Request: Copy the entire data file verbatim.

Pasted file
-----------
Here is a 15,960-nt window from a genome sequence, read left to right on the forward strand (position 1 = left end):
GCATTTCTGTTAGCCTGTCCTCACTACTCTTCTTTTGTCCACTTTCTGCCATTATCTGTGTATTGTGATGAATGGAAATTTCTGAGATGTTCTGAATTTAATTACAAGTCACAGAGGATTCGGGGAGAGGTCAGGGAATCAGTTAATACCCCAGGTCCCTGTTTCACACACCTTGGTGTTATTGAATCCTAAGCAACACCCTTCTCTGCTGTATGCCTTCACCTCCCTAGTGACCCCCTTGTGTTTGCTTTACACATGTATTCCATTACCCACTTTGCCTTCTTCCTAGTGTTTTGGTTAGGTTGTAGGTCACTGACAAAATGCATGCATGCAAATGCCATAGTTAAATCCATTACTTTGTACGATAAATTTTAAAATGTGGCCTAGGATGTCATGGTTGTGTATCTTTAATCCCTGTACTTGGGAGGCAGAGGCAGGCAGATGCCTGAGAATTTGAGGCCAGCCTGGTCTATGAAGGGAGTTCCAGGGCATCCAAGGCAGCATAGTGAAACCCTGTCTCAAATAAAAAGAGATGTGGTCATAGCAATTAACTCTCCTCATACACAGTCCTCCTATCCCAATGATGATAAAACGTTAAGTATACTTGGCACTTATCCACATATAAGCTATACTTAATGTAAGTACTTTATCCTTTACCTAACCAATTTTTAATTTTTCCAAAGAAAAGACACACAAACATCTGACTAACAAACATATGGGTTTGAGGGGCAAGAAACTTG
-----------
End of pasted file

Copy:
Here is a 15,960-nt window from a genome sequence, read left to right on the forward strand (position 1 = left end):
GCATTTCTGTTAGCCTGTCCTCACTACTCTTCTTTTGTCCACTTTCTGCCATTATCTGTGTATTGTGATGAATGGAAATTTCTGAGATGTTCTGAATTTAATTACAAGTCACAGAGGATTCGGGGAGAGGTCAGGGAATCAGTTAATACCCCAGGTCCCTGTTTCACACACCTTGGTGTTATTGAATCCTAAGCAACACCCTTCTCTGCTGTATGCCTTCACCTCCCTAGTGACCCCCTTGTGTTTGCTTTACACATGTATTCCATTACCCACTTTGCCTTCTTCCTAGTGTTTTGGTTAGGTTGTAGGTCACTGACAAAATGCATGCATGCAAATGCCATAGTTAAATCCATTACTTTGTACGATAAATTTTAAAATGTGGCCTAGGATGTCATGGTTGTGTATCTTTAATCCCTGTACTTGGGAGGCAGAGGCAGGCAGATGCCTGAGAATTTGAGGCCAGCCTGGTCTATGAAGGGAGTTCCAGGGCATCCAAGGCAGCATAGTGAAACCCTGTCTCAAATAAAAAGAGATGTGGTCATAGCAATTAACTCTCCTCATACACAGTCCTCCTATCCCAATGATGATAAAACGTTAAGTATACTTGGCACTTATCCACATATAAGCTATACTTAATGTAAGTACTTTATCCTTTACCTAACCAATTTTTAATTTTTCCAAAGAAAAGACACACAAACATCTGACTAACAAACATATGGGTTTGAGGGGCAAGAAACTTG